That query describes Python to a tee. Python has a well-stocked toolbox written exclusively for web developers. These are called libraries; they contain modules of code called packages that contain metadata, test code and installation parameters and more. Generally speaking, PyPI, the Python package index is the main repository of all packages, some of which are meant specifically for web developers. If you're developing a web application to visualise data, Dash is the package for you. It's loaded with dashboards, graphs and charts you can plug into your code. Scrapy is the tool to use if you're mining data or writing an automated testing program and Requests allows you to easily request HTTP help to gather data from HTML pages and other sources. Find good python tutorial here on Superprof. Did you know that Amazon Web Services (AWS) offers a service that lets you bypass servers? Lambda takes virtually all practical concerns out of computing; you only need to worry about your code - namely, that it is Lambda-compatible. Wouldn't you know it? Python has a library suited to developing serverless applications on Lambda. It's called Zappa, and it is easily retrievable from PyPI. These four are the most useful libraries for web developers; if you were building your career in robotics, you would draw on other Python library resources. There are almost 300,000 to choose from so it's likely you'll find a library to address any situation you need a quick bit of code for. Find good python classes here on Superprof.
Why Python is Well-Adapted to Web Development
At the dawn of the Information Age, web developers were serious sorts who called institutions like MIT, Oxford and, of course, CERN home. Today's web developers are no less serious but they're far less formal. Indeed, with access to the world wide web so abundant, some web developers forego hallowed halls to work from home. It's not just ready access that sustains that phenomenon but the fact that web development itself is more accessible than ever... thanks to Python. Python is easy to learn and even easier to use. You don't have to remember reams of code or syntax; Python is written in everyday language that even non-computer literate persons could recognise. Python is a rich and fully-fleshed out environment that allows even novice programmers access to thousands of modules full of pre-written code. All a web developer using Python has to do is search for the appropriate library and module written for what they want their program to do and plug it in. Not only do they save time on typing everything out and debugging, but you can get your application up and running faster. What if you're new to Python and don't quite know what you're looking for? Pythonistas abound. They are enthusiastic about Python and want to see it widely used. They welcome coders of all stripes, even those who want to use Python in data science. That level of support, both from the Python community and other resources - documentation, tutorials and the like is just one reason why Python is one of the most popular programming languages today. Find good python online tutorial here on Superprof.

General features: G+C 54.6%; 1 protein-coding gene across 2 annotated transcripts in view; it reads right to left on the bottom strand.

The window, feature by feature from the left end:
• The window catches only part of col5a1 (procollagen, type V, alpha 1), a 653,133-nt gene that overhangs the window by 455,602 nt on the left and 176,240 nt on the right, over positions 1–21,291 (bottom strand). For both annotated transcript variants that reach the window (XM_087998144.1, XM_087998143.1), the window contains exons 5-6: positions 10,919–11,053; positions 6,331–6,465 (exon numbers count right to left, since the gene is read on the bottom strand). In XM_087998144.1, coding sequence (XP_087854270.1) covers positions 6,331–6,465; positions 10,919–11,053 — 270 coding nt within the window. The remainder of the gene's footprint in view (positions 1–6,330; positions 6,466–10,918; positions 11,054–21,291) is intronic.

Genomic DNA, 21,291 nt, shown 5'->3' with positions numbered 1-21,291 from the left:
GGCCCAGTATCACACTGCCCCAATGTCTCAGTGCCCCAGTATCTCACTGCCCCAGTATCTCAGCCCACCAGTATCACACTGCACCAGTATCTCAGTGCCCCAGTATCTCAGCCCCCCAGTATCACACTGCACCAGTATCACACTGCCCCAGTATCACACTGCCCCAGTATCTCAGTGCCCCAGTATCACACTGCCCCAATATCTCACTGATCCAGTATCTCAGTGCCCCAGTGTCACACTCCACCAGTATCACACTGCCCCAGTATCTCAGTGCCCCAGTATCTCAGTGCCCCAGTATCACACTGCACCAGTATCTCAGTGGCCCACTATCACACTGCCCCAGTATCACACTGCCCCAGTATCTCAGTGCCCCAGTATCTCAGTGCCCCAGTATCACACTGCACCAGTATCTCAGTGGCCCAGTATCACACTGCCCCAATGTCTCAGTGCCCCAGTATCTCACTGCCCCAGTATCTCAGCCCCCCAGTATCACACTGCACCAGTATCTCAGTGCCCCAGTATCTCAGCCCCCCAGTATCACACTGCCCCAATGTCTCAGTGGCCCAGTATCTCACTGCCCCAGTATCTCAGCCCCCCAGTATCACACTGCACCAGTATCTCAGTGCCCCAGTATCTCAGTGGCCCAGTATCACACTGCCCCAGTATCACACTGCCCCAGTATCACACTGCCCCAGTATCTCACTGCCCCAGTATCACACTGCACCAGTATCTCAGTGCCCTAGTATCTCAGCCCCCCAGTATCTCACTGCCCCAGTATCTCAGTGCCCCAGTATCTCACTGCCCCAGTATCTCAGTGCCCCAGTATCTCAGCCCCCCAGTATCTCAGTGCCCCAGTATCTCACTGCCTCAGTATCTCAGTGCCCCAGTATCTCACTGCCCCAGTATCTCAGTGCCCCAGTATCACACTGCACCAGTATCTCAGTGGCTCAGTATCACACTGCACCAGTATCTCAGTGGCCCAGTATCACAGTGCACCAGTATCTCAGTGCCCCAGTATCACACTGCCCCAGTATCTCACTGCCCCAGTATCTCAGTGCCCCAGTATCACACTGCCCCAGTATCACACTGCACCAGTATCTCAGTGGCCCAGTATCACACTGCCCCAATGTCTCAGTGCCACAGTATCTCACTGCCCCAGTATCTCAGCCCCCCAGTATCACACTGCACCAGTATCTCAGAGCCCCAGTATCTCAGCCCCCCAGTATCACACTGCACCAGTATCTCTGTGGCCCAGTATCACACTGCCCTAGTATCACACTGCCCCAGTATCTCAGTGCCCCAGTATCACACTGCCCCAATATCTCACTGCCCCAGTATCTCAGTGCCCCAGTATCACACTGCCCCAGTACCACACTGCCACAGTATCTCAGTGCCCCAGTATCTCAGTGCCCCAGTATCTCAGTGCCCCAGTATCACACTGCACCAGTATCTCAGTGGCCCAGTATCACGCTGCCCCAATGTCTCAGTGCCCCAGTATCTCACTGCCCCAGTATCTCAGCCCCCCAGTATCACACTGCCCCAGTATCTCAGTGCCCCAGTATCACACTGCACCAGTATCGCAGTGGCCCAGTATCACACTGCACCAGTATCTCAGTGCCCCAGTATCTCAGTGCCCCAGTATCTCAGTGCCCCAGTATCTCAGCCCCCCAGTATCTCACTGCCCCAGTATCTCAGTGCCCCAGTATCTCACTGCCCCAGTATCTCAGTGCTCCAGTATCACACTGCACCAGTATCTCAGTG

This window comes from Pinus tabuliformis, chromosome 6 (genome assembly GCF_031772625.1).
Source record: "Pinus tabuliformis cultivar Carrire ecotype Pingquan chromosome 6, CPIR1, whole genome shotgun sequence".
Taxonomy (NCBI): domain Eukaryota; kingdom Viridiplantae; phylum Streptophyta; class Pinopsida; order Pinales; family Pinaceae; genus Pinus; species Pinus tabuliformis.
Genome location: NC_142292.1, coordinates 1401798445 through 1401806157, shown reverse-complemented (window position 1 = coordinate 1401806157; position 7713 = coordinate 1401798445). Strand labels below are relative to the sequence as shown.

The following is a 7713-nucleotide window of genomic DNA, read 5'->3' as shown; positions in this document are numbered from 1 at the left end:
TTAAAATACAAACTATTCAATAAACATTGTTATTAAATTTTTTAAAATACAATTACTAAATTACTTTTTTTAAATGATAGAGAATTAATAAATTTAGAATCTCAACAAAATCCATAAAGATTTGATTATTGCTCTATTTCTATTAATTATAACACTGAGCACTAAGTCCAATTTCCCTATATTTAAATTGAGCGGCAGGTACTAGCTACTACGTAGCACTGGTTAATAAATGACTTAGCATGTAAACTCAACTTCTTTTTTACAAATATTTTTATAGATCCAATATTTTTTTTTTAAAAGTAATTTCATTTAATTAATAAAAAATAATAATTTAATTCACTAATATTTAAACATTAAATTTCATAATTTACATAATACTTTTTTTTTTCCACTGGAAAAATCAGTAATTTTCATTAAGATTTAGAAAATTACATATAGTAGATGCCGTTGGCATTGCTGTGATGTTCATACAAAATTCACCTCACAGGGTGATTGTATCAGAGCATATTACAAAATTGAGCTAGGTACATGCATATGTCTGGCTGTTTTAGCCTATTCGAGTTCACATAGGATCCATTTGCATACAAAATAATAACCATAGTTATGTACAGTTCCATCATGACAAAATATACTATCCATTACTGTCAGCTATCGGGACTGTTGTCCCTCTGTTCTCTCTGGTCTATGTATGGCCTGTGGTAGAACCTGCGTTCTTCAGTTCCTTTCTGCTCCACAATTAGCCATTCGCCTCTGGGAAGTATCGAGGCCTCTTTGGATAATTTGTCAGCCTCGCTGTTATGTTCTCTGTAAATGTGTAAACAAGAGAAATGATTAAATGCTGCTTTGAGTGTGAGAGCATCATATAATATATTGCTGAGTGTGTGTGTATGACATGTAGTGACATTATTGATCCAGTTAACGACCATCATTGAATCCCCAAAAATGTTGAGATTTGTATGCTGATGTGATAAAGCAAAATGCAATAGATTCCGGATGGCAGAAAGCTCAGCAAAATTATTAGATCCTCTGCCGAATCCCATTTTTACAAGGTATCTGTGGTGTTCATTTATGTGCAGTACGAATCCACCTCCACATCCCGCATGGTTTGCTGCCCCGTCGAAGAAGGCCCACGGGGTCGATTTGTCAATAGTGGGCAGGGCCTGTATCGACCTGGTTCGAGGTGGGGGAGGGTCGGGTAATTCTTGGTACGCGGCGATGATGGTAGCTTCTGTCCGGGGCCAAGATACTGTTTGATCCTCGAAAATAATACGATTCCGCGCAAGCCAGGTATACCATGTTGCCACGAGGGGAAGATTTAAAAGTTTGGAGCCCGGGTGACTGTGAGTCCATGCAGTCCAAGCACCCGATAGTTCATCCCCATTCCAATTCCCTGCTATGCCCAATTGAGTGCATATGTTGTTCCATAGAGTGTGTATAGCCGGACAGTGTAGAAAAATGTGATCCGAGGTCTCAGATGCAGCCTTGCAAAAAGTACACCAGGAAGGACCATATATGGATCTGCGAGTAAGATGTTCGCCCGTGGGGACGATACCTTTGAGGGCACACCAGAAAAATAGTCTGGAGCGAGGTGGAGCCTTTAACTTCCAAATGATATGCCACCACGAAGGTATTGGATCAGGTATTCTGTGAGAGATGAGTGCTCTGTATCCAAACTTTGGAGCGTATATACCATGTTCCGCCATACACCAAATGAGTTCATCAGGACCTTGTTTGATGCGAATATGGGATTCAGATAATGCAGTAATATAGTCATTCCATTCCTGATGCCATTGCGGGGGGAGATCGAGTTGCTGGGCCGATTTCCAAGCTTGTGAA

How to Create a Python Web Application